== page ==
More females attend graduate school

Women have taken over the realm of graduate and doctoral education, according to a recent report published by the Council of Graduate Schools.

Women are enrolling in and completing not only more masters degrees nationally, but have also taken a majority of doctoral degrees, according to the study, “The Path Forward: The Future of Graduate Education in the United States.”

Marquette’s Graduate School and doctoral programs reflect similar numbers, according to a 2008-‘09 report conducted by the Office of Institutional Research and Assessment.

Women comprised 53 percent of the graduate students at Marquette, while men made up only 47 percent. Similarly, out of the total professional studies students enrolled, about 65 percent were women and 35 percent men.

The national increase in doctoral degrees follows a decade-long growth in the percentage of total women enrolled in graduate and doctoral programs that has surpassed men’s total enrollment. There has been a 4.2 percent increase for women and only a 3 percent increase for men, according to “Graduate Enrollment and Degrees: 1999 to 2009,” also conducted by the Council of Graduate Schools.

Lowell Barrington, director of graduate studies for Marquette’s political science department, saw similar trends during his doctoral studies at the University of Michigan as early as 1995, as well as during his tenure at Marquette.

“When I did my Ph.D. work, there were more women in our program by far,” Barrington said. “And over my last 15 years at Marquette, I’ve seen more women apply to our political science program, specifically.”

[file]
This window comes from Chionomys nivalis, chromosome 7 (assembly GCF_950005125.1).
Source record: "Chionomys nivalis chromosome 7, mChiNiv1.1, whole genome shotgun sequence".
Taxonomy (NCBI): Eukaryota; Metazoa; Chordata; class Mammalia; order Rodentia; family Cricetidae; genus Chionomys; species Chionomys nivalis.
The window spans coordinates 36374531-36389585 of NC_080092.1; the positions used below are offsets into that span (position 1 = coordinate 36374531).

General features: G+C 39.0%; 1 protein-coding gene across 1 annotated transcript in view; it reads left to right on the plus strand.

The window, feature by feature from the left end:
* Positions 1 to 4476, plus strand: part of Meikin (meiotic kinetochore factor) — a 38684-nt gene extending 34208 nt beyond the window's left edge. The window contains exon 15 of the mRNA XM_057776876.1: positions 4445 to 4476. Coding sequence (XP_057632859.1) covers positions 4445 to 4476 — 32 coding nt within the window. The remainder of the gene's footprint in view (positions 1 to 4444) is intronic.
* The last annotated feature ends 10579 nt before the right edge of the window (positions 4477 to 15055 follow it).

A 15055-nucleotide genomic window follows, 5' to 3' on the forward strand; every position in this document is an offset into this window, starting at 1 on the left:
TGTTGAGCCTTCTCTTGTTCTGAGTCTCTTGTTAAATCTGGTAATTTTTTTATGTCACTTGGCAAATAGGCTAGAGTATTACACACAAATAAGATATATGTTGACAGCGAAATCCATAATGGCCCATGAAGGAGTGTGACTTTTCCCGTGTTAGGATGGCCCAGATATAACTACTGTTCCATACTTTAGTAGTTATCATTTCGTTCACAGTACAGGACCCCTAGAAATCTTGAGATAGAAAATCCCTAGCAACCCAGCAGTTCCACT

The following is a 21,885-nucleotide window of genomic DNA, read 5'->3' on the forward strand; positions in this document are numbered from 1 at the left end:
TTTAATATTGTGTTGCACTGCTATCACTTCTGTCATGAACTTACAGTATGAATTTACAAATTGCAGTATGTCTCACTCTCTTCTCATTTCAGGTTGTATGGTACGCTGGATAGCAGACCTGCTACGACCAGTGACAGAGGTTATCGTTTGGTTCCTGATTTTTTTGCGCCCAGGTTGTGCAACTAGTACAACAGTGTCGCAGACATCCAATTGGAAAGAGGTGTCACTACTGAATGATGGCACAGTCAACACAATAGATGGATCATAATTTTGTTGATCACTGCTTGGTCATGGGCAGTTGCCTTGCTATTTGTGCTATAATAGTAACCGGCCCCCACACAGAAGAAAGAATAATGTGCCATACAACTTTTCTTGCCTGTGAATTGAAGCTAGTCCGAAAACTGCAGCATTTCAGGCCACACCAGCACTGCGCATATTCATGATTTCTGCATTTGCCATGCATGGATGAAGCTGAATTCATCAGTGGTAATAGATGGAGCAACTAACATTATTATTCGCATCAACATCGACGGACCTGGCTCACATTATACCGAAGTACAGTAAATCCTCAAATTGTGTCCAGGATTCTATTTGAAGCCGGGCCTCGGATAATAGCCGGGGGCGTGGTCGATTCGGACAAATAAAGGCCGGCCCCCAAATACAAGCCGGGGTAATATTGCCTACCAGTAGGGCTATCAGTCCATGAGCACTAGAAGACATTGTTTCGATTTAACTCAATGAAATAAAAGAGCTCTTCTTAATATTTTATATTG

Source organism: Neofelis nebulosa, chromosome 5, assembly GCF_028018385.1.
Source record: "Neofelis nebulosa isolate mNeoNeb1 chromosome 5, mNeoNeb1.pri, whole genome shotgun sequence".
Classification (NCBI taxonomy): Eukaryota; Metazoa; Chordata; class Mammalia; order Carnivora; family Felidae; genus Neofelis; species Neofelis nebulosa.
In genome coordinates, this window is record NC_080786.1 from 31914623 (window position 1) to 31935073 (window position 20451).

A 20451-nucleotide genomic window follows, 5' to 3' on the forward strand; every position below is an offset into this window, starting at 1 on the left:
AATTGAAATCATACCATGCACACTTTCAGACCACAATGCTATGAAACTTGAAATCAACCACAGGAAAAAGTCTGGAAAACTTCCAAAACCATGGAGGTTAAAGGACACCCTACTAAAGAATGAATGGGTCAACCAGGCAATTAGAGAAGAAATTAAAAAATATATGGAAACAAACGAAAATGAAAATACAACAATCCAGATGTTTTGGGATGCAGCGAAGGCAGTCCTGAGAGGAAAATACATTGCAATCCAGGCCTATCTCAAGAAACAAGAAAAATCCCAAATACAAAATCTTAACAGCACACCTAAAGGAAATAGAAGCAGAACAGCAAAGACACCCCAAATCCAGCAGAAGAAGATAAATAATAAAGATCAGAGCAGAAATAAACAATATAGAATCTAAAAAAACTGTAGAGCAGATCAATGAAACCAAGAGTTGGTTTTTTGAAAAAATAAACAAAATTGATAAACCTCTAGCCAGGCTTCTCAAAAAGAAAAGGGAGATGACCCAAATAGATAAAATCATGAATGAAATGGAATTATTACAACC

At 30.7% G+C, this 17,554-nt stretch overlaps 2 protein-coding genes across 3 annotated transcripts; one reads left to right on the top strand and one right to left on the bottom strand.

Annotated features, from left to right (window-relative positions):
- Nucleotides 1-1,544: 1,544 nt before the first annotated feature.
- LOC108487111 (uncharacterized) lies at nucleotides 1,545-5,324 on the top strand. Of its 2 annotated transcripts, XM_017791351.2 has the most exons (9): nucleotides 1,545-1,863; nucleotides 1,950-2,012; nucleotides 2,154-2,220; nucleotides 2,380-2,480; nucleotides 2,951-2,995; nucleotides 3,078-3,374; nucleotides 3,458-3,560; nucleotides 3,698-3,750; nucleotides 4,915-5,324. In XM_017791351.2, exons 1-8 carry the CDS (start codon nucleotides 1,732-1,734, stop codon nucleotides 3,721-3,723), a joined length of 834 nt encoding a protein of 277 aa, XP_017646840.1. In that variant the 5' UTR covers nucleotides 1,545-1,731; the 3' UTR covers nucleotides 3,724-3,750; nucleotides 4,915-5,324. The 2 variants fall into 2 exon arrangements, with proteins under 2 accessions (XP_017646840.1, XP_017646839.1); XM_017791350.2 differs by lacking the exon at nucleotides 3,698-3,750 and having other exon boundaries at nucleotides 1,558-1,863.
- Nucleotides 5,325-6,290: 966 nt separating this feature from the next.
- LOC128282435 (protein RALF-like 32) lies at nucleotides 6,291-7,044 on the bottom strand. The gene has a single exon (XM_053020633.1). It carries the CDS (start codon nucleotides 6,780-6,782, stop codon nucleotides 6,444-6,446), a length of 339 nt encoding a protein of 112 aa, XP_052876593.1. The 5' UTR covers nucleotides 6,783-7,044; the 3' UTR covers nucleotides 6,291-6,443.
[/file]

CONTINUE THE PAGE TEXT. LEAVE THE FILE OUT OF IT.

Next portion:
Marquette’s numbers similarly show more women enrolling in all disciplines, but also show significant increases in male enrollment for graduate and doctoral programs from 2005 to 2009, according to the report by institutional research.

Cassidy Garbutt, a teaching assistant at Marquette’s Graduate School, said these statistics are not too surprising.

“In my experience, both in high school and my Marquette undergrad, there have always been more girls in my classes,” Garbutt said. “I have absolutely seen more women than men in my communications program here, especially in our teaching assistant program.”

There are many speculations as to why women may be pursuing further education more frequently than men.

“I think that women may appreciate the college lifestyle and the well-roundedness of graduate school,” Garbutt said. “But I also think a lot of women see role models in their professors or other women who are influential for them.”

Shoshana Herndon, also a teaching assistant in Marquette’s Graduate School, said she believes women are taking advantage of the opportunities available for their career choice.

“I was told if I wanted to continue to work, I should pursue a graduate degree,” Herndon said. “It’s probably similar for a lot of people, where they no longer think a bachelor’s degree is enough to stand out in their career.”

Barrington believes there are a variety of societal factors, including a cultural shift in acceptance of women in higher education and male-dominated disciplines.

“It’s also that more women are pursuing undergraduate education, creating a larger pool of graduate applicants,” Barrington said. “And more often, a Master’s degree is deemed necessary for entry-level positions.”